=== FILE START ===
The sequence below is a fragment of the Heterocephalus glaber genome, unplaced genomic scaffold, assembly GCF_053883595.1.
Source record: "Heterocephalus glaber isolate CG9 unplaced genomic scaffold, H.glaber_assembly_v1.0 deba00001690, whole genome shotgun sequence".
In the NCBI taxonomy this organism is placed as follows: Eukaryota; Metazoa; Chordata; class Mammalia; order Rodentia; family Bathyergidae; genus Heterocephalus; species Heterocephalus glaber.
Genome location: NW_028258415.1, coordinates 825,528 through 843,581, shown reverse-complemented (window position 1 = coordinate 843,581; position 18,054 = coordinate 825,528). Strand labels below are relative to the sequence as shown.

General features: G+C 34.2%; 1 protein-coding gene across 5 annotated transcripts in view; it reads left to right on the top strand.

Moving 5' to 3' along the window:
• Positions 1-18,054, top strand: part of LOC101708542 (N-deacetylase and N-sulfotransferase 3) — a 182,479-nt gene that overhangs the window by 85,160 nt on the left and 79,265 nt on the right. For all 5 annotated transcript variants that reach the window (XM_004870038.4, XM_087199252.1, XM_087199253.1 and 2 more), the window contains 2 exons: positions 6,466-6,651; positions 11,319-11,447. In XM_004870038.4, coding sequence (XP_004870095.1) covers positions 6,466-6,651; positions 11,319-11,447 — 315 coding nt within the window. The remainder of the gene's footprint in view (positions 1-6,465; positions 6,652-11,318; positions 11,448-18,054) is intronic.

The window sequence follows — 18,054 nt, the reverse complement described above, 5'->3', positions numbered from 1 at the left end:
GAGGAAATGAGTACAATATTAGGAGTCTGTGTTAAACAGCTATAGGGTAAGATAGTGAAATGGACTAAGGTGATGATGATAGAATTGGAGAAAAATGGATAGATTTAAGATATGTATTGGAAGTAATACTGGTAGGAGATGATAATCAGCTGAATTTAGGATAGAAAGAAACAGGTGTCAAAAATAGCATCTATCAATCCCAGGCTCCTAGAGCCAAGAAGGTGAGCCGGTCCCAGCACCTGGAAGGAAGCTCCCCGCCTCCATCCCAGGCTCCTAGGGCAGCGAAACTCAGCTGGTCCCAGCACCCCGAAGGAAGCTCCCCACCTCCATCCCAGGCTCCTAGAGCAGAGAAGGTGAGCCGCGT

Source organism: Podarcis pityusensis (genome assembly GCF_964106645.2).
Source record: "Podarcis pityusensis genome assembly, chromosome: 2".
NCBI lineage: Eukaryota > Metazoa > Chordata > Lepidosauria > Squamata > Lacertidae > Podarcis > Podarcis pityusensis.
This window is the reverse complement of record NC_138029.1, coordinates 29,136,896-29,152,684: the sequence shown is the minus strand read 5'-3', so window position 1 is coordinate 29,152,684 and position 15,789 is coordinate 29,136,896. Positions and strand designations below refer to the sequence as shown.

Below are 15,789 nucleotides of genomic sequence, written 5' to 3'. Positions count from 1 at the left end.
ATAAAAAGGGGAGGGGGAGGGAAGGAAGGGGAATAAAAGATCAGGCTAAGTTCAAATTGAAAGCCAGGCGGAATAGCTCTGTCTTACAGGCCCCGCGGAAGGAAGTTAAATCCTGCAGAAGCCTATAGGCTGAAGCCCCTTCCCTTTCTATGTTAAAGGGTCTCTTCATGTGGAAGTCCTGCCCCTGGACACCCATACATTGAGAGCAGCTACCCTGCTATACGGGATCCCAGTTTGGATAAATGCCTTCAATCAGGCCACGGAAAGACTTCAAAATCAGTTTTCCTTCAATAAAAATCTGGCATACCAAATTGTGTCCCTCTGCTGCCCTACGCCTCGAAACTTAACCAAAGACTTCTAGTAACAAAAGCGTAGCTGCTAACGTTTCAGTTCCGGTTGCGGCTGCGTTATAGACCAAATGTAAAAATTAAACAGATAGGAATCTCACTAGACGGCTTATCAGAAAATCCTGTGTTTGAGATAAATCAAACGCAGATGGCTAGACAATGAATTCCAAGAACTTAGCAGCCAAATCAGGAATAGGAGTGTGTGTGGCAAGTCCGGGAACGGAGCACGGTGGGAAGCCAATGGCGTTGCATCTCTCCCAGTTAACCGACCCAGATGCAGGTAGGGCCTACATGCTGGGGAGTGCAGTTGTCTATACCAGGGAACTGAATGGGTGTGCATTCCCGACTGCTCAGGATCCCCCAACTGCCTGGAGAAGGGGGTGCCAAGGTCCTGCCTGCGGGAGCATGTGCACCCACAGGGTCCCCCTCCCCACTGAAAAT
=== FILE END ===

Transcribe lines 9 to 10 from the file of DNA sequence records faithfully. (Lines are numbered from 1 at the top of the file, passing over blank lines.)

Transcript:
GAGGAAATGAGTACAATATTAGGAGTCTGTGTTAAACAGCTATAGGGTAAGATAGTGAAATGGACTAAGGTGATGATGATAGAATTGGAGAAAAATGGATAGATTTAAGATATGTATTGGAAGTAATACTGGTAGGAGATGATAATCAGCTGAATTTAGGATAGAAAGAAACAGGTGTCAAAAATAGCATCTATCAATCCCAGGCTCCTAGAGCCAAGAAGGTGAGCCGGTCCCAGCACCTGGAAGGAAGCTCCCCGCCTCCATCCCAGGCTCCTAGGGCAGCGAAACTCAGCTGGTCCCAGCACCCCGAAGGAAGCTCCCCACCTCCATCCCAGGCTCCTAGAGCAGAGAAGGTGAGCCGCGT

Source organism: Podarcis pityusensis (genome assembly GCF_964106645.2).